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The world is likely to temporarily reach 1.5C of warming within 20 years even in a best-case scenario of deep cuts in greenhouse gas emissions, a leading report on climate change signed off by 234 scientists from more than 60 countries has concluded.
Even with rapid emissions cuts, temperatures would continue to rise until “at least” 2050, the scientists said, and lead to further extreme weather events.
Without “immediate, rapid and large-scale reductions” in emissions, curbing global warming to either 1.5C or even 2C above pre-industrial levels by 2100 would be “beyond reach”, they said.
The latest analysis of the science of global warming from the UN’s Intergovernmental Panel on Climate Change is the sixth such report and the first since 2013.
John Kerry, US special presidential envoy for climate, said the findings underscored “the overwhelming urgency of this moment”. UN secretary-general António Guterres described the conclusions as “a code red for humanity”.
Five more stories in the news
1. US Senate set to pass infrastructure package The US Senate is set to pass a $1tn package to invest in America’s crumbling infrastructure with significant Republican support, a bipartisan vote that will be seen as a significant legislative achievement of Joe Biden’s presidency.
Related read: Industry bosses are predicting a worldwide construction “supercycle” that is set to fuel demand for building materials as governments pump billions of dollars into post-pandemic infrastructure projects.
2. China’s tech tycoons lose $87bn Beijing’s regulatory assault on the country’s technology industry has lopped $87bn off the net worth of the sector’s wealthiest tycoons since the start of July, hitting the fortunes of magnates such as Tencent’s Pony Ma and Pinduoduo’s Colin Huang.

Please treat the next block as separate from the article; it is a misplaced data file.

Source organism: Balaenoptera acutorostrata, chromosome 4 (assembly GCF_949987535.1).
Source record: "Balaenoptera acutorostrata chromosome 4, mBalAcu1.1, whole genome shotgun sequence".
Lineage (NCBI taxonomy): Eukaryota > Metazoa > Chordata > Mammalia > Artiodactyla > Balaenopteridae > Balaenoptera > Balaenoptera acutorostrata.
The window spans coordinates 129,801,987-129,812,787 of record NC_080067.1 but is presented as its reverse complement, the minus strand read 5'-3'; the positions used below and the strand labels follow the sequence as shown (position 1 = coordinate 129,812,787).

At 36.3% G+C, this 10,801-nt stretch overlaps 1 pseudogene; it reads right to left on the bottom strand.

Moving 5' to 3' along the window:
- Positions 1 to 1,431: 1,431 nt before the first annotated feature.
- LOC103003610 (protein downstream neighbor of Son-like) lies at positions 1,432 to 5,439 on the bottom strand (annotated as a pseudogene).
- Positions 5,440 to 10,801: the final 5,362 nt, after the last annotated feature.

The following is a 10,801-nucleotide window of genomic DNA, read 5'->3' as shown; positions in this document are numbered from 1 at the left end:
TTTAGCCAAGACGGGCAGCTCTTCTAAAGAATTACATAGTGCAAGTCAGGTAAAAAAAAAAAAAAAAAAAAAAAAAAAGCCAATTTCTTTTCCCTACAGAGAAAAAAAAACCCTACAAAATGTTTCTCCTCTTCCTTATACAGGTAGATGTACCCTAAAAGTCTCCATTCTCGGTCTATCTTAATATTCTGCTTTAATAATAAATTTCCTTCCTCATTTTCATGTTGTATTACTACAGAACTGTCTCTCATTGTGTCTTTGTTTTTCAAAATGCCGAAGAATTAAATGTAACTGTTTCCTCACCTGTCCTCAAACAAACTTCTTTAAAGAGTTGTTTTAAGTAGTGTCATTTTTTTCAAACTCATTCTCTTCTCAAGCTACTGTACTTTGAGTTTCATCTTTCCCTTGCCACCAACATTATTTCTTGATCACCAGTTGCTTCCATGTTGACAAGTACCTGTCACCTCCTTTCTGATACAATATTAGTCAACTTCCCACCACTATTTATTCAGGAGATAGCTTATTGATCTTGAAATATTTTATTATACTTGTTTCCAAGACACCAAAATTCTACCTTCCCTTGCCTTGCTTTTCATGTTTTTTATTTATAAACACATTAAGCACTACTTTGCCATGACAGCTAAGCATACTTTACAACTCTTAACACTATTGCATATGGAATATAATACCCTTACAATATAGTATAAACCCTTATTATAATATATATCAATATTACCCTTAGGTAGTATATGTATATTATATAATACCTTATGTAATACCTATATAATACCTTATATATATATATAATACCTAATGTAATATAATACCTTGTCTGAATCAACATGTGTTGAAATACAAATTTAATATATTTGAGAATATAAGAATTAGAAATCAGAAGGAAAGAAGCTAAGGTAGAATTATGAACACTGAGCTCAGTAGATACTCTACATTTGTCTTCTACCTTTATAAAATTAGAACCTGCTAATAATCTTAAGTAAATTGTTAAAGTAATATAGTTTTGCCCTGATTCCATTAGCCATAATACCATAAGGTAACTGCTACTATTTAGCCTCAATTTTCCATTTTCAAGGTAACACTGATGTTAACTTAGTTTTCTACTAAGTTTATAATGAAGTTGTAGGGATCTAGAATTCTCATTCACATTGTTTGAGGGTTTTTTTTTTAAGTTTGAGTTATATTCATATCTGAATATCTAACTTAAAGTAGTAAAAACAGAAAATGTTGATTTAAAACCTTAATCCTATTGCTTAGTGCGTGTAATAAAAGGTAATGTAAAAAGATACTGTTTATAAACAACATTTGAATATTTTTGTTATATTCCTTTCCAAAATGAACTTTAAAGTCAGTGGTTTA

3. Nations ratchet up pressure on Belarus The US, UK and Canada tightened sanctions against the regime of President Alexander Lukashenko in Belarus on the same day Latvia said it was poised to declare a state of emergency on its frontier with Belarus and build a fence there to stem a flow of migrants.
4. Samsung’s billionaire leader to be freed from jail Lee Jae-yong, the billionaire head of the Samsung tech empire, will be freed from jail on Friday, a decision that will refocus attention on the uneasy relationship between South Korea’s biggest companies and the government.
5. Alibaba fires manager accused of sexual assault In an internal letter dated “before dawn”, Alibaba’s chief executive Daniel Zhang pledged to change the company’s culture and announced the firing of a manager who allegedly sexually assaulted one of his workers. He added that two other executives who failed to act after the incident had resigned.
Indonesia’s Covid crisis has exposed an acute challenge: whether to shutter a country if it jeopardises the livelihoods of large swaths of the population working in the informal economy.
The Pentagon plans to make Covid-19 vaccines mandatory for US troops by mid-September.
China’s most severe coronavirus outbreak since last year has added to concerns over an economic slowdown in the country.
BioNTech beat sales expectations for a second straight quarter as profits jumped to almost €2.8bn on soaring demand for its coronavirus vaccine.